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[mass noun] A fine translucent cotton muslin that is usually stiffened and is used for women's clothing.[as modifier] ‘brides in flounced organdie gowns’
- ‘The fact that she herself had only one such dress, an organdy hand-me-down from Rockelle that was worn once a week to Sunday school, was disturbing.’
- ‘Organza is similar to cotton organdy except it is made with silk and is transparent.’
- ‘Basing predominantly on the pristine white and blue, her designs use organdy and white appliqué giving a luxurious look with trim lines and motifs.’
- ‘Cages consisted of a cylinder frame of wire mesh tightly covered with organdy cloth.’
- ‘The exhibits include some very pretty asides on clothes: Maureen Connor's 1981 Birth of the Bustle, for example, in woven reed and organdy is as beautifully made and as pretty as anything in Versace.’
- ‘The boxes had organdy screening on the top and four sides to allow air circulation.’
- ‘With the well-tailored choli of any style, the saree - starched cotton, heavy silk or light chiffon and organdie - can still make a fashion statement of its own.’
- ‘If in doubt about the design's stability, sandwich a layer of sheer fabric, such as organdy, organza or tulle, with the water-soluble stabilizer prior to stitching.’
- ‘Her thin hair was plated in braids and her taffeta dresses looked shabby beside Geneva's pink organdie frock with her golden hair elegantly twisted atop her head in curls.’
- ‘Kim was wearing a daring one-piece black dress and Angela floated in puffy white organdy to her ankles.’
- ‘Organza, organdy and batiste can also be used as sew-in interfacing.’
- ‘Cages were 30.5 cm long and 3.8 cm in diameter with four holes covered with organdy gauze for air circulation.’
- ‘Lourdes burst into the room, her hair undone from the organdy ribbon that bound it.’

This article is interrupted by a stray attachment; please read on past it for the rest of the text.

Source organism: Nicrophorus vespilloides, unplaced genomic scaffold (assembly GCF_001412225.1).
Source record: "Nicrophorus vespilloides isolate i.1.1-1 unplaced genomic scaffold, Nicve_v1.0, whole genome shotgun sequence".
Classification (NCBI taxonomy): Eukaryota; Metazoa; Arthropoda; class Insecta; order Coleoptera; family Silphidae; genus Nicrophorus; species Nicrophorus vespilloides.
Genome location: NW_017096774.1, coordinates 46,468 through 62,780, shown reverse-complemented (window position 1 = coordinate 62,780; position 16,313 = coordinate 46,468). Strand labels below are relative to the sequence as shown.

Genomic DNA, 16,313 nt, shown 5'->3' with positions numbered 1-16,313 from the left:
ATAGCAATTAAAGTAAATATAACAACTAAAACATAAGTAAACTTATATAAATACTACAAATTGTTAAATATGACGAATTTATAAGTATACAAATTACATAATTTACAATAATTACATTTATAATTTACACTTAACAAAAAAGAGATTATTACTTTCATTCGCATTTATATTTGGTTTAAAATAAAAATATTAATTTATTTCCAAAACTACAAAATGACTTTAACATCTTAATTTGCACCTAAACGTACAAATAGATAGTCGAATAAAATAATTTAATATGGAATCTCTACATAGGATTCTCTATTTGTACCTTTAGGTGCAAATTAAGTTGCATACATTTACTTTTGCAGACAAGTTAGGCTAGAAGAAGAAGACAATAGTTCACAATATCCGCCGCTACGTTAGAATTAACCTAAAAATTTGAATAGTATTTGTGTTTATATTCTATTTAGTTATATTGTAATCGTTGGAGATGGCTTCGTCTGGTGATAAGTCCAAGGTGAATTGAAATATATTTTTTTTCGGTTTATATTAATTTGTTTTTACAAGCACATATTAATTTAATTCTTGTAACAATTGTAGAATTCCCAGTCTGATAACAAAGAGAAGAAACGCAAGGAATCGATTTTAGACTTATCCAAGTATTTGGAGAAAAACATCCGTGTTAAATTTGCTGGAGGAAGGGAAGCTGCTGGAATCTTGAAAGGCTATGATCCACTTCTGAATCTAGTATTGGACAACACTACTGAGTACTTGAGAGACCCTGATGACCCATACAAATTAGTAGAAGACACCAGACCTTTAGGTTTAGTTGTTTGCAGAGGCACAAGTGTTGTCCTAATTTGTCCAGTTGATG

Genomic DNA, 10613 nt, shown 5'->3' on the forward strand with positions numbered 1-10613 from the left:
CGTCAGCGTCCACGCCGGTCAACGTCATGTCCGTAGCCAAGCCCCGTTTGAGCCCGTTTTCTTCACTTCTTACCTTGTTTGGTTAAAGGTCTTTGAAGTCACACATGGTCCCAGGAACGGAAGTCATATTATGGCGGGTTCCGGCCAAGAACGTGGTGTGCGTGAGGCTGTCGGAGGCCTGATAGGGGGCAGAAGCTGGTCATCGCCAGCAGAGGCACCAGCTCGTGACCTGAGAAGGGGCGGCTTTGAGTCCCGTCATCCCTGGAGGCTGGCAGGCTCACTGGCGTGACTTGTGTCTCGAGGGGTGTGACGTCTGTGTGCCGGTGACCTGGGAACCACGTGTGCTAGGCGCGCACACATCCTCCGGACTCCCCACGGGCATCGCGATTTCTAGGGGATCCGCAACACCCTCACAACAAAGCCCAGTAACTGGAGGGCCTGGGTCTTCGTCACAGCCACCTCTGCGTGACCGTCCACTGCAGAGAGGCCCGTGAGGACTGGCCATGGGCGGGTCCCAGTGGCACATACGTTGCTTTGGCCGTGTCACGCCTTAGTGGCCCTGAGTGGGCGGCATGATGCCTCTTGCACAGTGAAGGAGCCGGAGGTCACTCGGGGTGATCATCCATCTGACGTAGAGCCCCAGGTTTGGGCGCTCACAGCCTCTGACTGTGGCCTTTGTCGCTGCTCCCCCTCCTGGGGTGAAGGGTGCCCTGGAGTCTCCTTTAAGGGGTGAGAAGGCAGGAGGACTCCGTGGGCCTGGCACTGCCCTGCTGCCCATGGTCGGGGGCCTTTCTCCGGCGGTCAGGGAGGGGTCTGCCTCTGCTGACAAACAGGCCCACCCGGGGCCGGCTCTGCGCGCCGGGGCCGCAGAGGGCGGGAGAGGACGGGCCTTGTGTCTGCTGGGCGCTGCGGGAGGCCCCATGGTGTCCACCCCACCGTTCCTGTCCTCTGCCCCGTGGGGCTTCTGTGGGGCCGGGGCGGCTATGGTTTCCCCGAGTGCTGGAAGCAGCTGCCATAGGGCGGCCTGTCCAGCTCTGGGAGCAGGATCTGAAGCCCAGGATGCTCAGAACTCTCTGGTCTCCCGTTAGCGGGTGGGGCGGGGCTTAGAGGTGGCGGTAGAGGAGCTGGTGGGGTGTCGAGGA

- ‘This is made obvious with her props and costumes - vintage 1940s shoes, some with ten-inch spiked heels, black Lycra shorts, long-waisted organdy dresses sashed with a neat taffeta bow.’
- ‘That process means extreme attention to detail and rather lengthy discussions about adding chalky tones to a blue, or whether to offer a suit jacket in organdy.’
- ‘Tango wafts from his radio, his kitchen window is open, and his organdy curtains flutter outwards.’
- ‘Fashioned from organdy and tissue in ‘cheerful and festive’ colours, the line extends from table covers, placemats, and runners to light curtains and a wide spectrum of cushion covers.’
- ‘Waves of applause greeted a cinched blue silk jacket with a shawl collar scattered with silver embroidery, worn over a citrine skirt in mille-feuille layers of stiff organdie.’
- ‘Handloom materials including churidhars with hand-designed embroidery, phulkari, shadow and mirror works in cotton and organdy along with hand-woven silk saris catch the onlookers' attention.’
- ‘Then, sew a sheer fabric, such as organdy, into a slip-on case with a graceful 3-inch flange.’
Early 19th century: from French organdi, of unknown origin.
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